Opelika, Alabama wants to be the first in the state to add fiber to the home service to its municipal electric utility. It’s set $41 million aside to build an FTTH system and hopes to get to profitability within five years. But it’s also wrestling with a question that often comes up when building municipal broadband projects: to what degree can or should a city control what happens on its network?
The discussion in Opelika centers on an acceptable use policy. AUPs are ubiquitous in the Internet business, and are generally used by ISPs to set limits on what subscribers can do. Vague, broad reaching language is often included, primarily because ISPs want to be able to put a stop to truly outrageous behavior – say, running a high traffic commercial website or spewing spam on a residential DSL line – that’s disruptive without necessarily being illegal. If laws are broken – financial scams, for example – they just call the cops, who (the current NSA scandal notwithstanding) can get what they want with warrants and subpoenas.
But suppose a city with its own police department claims the right to…
[M]onitor the services…and disclose information regarding the use of services for any reason if [Opelika Power Services], in its sole discretion, believes that it is reasonable to do so, including to satisfy laws, regulations, or other governmental or legal requirements or requests; to operate the services properly, or to protect itself and its subscribers.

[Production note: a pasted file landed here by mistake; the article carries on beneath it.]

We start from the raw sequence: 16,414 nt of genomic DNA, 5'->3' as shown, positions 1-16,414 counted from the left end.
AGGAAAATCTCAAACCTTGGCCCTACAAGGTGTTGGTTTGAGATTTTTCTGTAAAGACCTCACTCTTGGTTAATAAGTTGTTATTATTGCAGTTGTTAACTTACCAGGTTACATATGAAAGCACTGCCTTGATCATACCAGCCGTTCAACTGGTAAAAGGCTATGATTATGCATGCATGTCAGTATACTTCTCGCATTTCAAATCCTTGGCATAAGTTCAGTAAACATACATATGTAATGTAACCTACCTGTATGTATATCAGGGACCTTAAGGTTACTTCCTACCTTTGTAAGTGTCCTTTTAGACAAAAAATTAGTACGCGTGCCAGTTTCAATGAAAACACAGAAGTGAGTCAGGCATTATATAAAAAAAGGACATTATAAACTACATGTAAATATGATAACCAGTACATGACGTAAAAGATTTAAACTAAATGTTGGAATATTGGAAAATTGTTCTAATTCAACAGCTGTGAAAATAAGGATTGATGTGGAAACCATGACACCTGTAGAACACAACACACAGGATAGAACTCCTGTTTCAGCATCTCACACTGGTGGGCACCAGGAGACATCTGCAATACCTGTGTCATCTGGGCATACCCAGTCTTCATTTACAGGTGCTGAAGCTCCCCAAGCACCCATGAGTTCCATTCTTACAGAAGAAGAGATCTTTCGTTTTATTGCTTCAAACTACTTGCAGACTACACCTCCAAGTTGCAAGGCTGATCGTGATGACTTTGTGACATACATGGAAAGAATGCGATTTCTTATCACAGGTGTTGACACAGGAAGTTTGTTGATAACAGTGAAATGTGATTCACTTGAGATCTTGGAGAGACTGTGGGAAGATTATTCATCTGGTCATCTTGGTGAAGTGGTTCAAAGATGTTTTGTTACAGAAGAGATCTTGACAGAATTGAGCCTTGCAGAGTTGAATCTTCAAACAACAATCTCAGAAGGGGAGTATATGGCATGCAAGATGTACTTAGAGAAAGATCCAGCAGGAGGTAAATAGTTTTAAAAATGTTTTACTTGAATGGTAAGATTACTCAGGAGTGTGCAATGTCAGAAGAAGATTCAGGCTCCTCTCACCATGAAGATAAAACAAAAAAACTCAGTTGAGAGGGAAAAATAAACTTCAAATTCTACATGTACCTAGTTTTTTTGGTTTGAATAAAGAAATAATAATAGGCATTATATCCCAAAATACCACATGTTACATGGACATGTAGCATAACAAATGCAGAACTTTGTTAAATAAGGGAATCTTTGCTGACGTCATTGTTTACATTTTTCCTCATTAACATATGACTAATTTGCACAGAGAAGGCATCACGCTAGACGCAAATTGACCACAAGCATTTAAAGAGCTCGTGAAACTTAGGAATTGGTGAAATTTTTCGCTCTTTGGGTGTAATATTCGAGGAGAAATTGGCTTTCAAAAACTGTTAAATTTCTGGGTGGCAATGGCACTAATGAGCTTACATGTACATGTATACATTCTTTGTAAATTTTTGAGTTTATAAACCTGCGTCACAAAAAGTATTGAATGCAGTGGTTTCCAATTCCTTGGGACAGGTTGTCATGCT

It’s not unreasonable to wonder whether signing up for municipal Internet service on these terms means you’re giving the cops or any other government agency the unlimited right to watch what you do on the web and use that information, perhaps against you. The Opelika city council president says that’s not the intent, but citizen comment fears otherwise. The proposed AUP is still under review by the city council; it’ll be interesting to see how they decide to resolve that uncertainty. Or not.